Bright Blessings, Film Lovers!
For this month’s film, I decided to review one that has been well loved for decades. It is award winning, and was a groundbreaking, intimate look at the lives, and the love of people who have autism. Rainman.
Here is a trailer of the film you can watch.
The film starts in the fast, trendy, and loud life of Charlie Babbitt, played by Tom Cruise. He’s on the verge of sealing a major sales deal, which would profit him $75K. He’s got an amazing, kind hearted girlfriend named Susanna. He’s young, healthy, good looking, and it seems like everything is going his way. He heads out with Susanna for a getaway to Palm Springs, and on the way, he gets a telephone call, telling him his estranged father has died.
He immediately launches into complaints about how nothing he ever did was good enough for his father, and we see he is both hurt, and childish about certain things. Namingly, a car his father would not allow him to drive when he was just a kid.
He was not really enthused about going to the funeral instead of on vacation, but seeing as Charlie loved money, and his dad was rich, he went, and sat to see what he inherited.
He discovered he was gifted the coveted car he always wanted to drive, which he liked- but also discovered that millions of dollars was inherited by somebody he did not know. Not ONE penny for Charlie.
He had a fit, and went to visit said individual, name of Raymond, played by Dustin Hoffman.
Raymond was autistic, but a mathematical genius, and was living in an institution. While Charlie is throwing a fit at the institution where Raymond lives, he discovers by accident that Raymond is actually his brother. A brother he did not know he had!
Charlie hatches a plan to kidnap Raymond, and refuse to return him until the inheritance money he feels he deserves is forked over.
Off they go in the classic car in a week long trip from Ohio to California.
Along the way, Charlie learns more about Raymond, including the fact he does, indeed remember his brother. He also learns that his assumptions about his Father were wrong, and that his father had made a heartbreaking decision that no parent wants to- all for the sake of Charlie.
In the end, the brothers bond in a way Charlie had never expected.
The film is beautiful, and aside from being a reminder of love, several magical truths are revealed.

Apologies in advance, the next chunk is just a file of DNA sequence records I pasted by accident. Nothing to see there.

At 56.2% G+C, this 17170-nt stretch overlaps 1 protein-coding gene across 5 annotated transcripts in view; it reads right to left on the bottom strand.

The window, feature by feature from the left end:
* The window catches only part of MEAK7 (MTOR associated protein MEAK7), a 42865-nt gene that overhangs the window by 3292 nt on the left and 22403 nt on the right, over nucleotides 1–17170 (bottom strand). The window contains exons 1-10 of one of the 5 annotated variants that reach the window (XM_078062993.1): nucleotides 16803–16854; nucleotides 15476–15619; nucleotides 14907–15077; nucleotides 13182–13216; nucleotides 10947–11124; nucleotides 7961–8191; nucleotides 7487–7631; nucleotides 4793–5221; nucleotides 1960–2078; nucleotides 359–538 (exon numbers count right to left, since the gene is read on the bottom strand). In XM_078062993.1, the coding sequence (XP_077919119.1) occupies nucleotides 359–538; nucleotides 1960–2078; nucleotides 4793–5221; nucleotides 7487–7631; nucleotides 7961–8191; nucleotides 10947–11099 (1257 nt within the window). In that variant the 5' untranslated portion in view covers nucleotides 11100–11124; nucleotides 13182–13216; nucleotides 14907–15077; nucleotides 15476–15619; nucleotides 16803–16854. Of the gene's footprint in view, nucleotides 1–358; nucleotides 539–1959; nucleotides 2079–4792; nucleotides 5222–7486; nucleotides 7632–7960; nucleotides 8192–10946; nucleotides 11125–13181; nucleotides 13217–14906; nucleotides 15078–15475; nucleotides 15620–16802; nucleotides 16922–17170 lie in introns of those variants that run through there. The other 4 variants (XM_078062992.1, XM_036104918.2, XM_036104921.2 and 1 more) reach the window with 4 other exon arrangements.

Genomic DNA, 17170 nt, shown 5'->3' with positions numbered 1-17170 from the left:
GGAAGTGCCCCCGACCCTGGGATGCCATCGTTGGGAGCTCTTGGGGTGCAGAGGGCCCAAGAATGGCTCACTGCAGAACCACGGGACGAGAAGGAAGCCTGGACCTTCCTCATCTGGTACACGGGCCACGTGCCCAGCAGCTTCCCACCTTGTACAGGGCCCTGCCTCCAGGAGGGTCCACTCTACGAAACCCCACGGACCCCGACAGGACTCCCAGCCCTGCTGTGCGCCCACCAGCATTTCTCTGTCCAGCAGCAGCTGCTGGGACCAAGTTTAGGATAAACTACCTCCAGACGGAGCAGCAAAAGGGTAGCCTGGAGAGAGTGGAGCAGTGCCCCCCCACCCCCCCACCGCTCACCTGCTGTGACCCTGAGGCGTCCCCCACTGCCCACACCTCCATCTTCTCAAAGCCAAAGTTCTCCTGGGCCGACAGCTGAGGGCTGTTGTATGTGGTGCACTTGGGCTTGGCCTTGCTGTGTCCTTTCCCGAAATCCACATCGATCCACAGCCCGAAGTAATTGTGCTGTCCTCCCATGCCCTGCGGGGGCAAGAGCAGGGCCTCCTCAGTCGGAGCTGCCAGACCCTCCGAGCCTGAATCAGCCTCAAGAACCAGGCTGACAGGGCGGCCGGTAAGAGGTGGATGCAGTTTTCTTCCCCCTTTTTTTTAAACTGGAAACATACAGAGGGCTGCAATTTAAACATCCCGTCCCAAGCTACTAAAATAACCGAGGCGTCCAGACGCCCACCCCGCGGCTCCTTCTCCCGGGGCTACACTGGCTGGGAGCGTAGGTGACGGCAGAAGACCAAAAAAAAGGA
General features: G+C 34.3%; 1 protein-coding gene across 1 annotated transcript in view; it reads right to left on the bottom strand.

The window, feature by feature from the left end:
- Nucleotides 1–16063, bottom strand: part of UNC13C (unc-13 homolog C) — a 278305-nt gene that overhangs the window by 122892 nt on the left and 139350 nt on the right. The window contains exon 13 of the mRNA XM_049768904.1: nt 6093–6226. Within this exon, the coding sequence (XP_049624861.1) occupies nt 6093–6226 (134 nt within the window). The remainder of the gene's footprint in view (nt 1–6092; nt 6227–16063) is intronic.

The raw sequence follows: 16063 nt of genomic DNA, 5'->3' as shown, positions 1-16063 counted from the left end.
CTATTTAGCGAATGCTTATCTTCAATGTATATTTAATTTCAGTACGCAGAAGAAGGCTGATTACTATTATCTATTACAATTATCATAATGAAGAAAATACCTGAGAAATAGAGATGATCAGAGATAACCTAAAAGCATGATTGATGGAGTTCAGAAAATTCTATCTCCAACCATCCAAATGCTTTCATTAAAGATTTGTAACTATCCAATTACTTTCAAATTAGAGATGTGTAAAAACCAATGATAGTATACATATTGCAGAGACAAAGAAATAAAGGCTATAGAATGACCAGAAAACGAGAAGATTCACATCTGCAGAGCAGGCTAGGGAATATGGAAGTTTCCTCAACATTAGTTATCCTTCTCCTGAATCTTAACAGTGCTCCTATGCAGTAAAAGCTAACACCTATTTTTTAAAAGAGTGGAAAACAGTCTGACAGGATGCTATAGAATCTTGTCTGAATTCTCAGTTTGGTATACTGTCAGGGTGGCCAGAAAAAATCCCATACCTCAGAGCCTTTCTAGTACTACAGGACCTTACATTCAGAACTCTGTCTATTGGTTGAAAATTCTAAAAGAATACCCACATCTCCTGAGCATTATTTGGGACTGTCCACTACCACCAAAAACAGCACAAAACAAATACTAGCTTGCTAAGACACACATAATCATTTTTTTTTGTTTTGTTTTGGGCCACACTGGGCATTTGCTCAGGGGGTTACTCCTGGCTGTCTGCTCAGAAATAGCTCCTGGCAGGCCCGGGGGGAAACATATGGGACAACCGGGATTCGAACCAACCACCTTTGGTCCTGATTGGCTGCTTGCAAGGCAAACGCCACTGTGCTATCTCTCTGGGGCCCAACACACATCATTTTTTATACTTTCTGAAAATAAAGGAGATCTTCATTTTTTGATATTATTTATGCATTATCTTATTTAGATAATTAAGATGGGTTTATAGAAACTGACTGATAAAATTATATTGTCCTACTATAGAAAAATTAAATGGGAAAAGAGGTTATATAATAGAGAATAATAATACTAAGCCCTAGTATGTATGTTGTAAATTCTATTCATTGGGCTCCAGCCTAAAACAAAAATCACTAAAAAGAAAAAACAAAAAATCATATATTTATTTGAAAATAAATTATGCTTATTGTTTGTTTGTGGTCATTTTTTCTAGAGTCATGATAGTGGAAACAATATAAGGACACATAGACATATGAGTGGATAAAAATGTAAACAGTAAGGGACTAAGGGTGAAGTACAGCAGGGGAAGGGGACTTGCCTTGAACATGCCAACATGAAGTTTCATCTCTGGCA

- We are sometimes our own worst enemy, and it would be fabulous if the only person we hurt was our-self when we do this, but the people who love us suffer too. Charlie’s anger at his father kept him away from his family. He was not the only one who suffered for it. His father’s heartbreak is evidenced in giving Charlie the car, and saying he regretted them becoming estranged.
- Anger and other strong emotions cloud our judgement, and we ought to stop, take a step back, and pay attention, or else we miss the truth. Charlie was a very angry man. Tiny things set him off, and by the end of the film, he was still fiery, but had started learning to let small things go, and focus on the big picture.
- Just because people love you does not mean they give you whatever you want. Sometimes it is the people who love us that give us what we NEED and risk our wrath by telling us no. Let’s be reasonable. One thing that pissed Charlie off was the fact his dad would not let him drive a VERY expensive car when he was just a kid. Well, I wouldn’t have either. As a child, being angry over such things is not unusual, but as adults, we mature and begin to understand reasons. Charlie took a LONG time to emotionally mature enough to see past his anger. He sees his father preserved the car, and as an adult the car is gifted to Charlie. As a child he would not have appreciated such a thing.
- Sometimes, the people we assume cannot do things are the ones with the greatest love to give, and who have talents beyond what we imagined. This is perhaps the most profound magical message of the film. People assume people who cannot work a regular job, and are thus disabled, like Raymond, have no value. Raymond was a mathematical genius, referred to as a savant, and beyond his incredible gifts with numbers, as well as an astounding memory, he showed unbelievable kindness. I won’t spoil it for you, but a ways through the film, when Charlie begins to remember Raymond, it is shown that even when Charlie was little, Raymond was so focused on love for his little brother, that even Charlie’s rage could not erase the memory of that.
- When you really love somebody, your main focus is on doing what is best for them as opposed to what YOU want. Charlie learns to do what is best for Raymond, as opposed to using him for money. In the end, he does not get a cent of the inheritance, but gets a far greater gift- a relationship with his long lost brother.
All of this boils down to illusions. Charlie suffered from a lot of self-imposed illusions, and they kept him from his family. They kept his focus on superficial things as opposed to what he really needed, which was love. Once his precious brother, Raymond was stuck with him for a week, and the unexpected lessons Raymond taught sunk in, we saw a beautiful change in Charlie. He went from being angry and selfish to being appreciative, and tenderhearted.
Love is magical, and brings out our best selves. That is the great magical lesson Rainman teaches.
If you want a good cry, a good laugh, and a good reminder of how love is the most magical, healing force in the Universe, crack out this classic film, and enjoy.
Blessed Be, and Happy Viewing!
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